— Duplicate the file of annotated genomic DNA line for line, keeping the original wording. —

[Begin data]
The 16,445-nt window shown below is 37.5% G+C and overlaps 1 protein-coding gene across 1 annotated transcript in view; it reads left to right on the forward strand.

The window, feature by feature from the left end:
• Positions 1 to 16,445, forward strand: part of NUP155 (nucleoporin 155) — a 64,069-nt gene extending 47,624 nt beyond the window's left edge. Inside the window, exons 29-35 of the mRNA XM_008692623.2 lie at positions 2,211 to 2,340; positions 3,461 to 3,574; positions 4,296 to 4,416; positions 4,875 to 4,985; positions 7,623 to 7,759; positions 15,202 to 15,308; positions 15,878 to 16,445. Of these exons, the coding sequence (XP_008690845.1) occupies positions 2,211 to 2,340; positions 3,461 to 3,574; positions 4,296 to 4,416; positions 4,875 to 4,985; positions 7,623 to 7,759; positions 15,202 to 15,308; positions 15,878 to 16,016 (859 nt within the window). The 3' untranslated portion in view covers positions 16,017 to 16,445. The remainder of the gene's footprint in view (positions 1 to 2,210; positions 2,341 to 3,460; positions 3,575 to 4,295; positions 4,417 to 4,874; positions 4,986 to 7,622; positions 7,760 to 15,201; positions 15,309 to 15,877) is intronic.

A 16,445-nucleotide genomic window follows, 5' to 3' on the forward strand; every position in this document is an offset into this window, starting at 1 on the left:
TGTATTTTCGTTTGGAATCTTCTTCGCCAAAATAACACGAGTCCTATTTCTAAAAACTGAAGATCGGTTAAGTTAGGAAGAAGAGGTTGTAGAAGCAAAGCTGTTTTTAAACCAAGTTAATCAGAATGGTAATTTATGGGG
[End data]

The 16,445-nt window shown below is 37.5% G+C and overlaps 1 protein-coding gene across 1 annotated transcript in view; it reads left to right on the forward strand.

The window, feature by feature from the left end:
• Positions 1 to 16,445, forward strand: part of NUP155 (nucleoporin 155) — a 64,069-nt gene extending 47,624 nt beyond the window's left edge. Inside the window, exons 29-35 of the mRNA XM_008692623.2 lie at positions 2,211 to 2,340; positions 3,461 to 3,574; positions 4,296 to 4,416; positions 4,875 to 4,985; positions 7,623 to 7,759; positions 15,202 to 15,308; positions 15,878 to 16,445. Of these exons, the coding sequence (XP_008690845.1) occupies positions 2,211 to 2,340; positions 3,461 to 3,574; positions 4,296 to 4,416; positions 4,875 to 4,985; positions 7,623 to 7,759; positions 15,202 to 15,308; positions 15,878 to 16,016 (859 nt within the window). The 3' untranslated portion in view covers positions 16,017 to 16,445. The remainder of the gene's footprint in view (positions 1 to 2,210; positions 2,341 to 3,460; positions 3,575 to 4,295; positions 4,417 to 4,874; positions 4,986 to 7,622; positions 7,760 to 15,201; positions 15,309 to 15,877) is intronic.

A 16,445-nucleotide genomic window follows, 5' to 3' on the forward strand; every position in this document is an offset into this window, starting at 1 on the left:
TGTATTTTCGTTTGGAATCTTCTTCGCCAAAATAACACGAGTCCTATTTCTAAAAACTGAAGATCGGTTAAGTTAGGAAGAAGAGGTTGTAGAAGCAAAGCTGTTTTTAAACCAAGTTAATCAGAATGGTAATTTATGGGG